60 Followers
29 Following
wealhtheow

wealhtheow

Currently reading

The Theory of the Leisure Class (Modern Library Classics)
Thorstein Veblen, Alan Wolfe
The Tempering of Men - Elizabeth Bear, Sarah Monette In [b:Companion to Wolves|333356|A Companion to Wolves (Iskryne World, #1)|Sarah Monette|http://d.gr-assets.com/books/1312035520s/333356.jpg|2703562], Bear and Monette presented a dark and grim twist on the classic fantasy trope of telepathic bonds with animals. Men were forced to give up their expected lives and occupations when one of the gigantic wolves chose them, and lived instead the fierce but short lives of troll-fighters. In [b:Companion to Wolves|333356|A Companion to Wolves (Iskryne World, #1)|Sarah Monette|http://d.gr-assets.com/books/1312035520s/333356.jpg|2703562], the troll queen was finally destroyed, which will probably eradicate trolls from Iskyrne forever. In this sequel, the men are left with the question of what to do with themselves once their original reason for existing is gone. Even as they struggle with this question, a new threat appears: the endless armies of the Rhean.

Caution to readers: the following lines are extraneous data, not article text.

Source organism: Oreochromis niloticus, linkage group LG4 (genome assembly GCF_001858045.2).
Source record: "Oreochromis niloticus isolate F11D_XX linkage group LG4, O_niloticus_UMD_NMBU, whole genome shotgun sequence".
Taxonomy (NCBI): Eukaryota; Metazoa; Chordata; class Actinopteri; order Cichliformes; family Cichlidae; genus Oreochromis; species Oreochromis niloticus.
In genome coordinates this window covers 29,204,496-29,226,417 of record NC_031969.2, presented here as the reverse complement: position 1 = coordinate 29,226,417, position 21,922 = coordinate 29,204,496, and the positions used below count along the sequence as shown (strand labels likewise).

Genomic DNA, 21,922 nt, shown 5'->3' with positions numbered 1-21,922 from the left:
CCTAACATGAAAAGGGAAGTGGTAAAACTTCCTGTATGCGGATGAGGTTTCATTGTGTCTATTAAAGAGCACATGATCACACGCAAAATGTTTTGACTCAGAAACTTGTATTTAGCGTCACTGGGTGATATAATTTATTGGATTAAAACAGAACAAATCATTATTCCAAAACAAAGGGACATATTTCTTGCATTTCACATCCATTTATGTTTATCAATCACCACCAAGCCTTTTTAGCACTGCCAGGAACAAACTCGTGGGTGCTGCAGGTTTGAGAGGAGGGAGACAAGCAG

The story is told through the eyes of Skjaldwulf and Vethulf, who must share both the title of wolf-jarl and Isoflr's bed. A completely boring subplot about the aelfs is told via Brokklfr, who never seems to do anything; even his romance with Kari goes nowhere. And really, that's the basic problem with this book: it's all either clean-up of problems from the last book or set-up for the next book. There are a couple skirmishes, but it's all pretty low-key. Even the emotions and characters feel tamped down. All the pov characters talked and thought in similar ways, so I had a hard time keeping Skjaldwulf and Vethulf apart, even though supposedly they're completely different. (My other character related problem was that the wolves and the humans have similar naming conventions, so it was sometimes hard to remember which species someone belonged to.) The only character I was interested in was Fargrimr, who was born female but raised to be the male heir. The idea of a "sworn-man" is intriguing, but Fargrimr himself felt a bit like Aragorn back when he was Strider, and I super loved him.

I'll read the next book in the series, because I'm already tense about the clash between the wolfthreats and the pseudo-Roman armies. But the characters and their interactions aren't interesting me; I hope Monette and Bear put a little more work into them.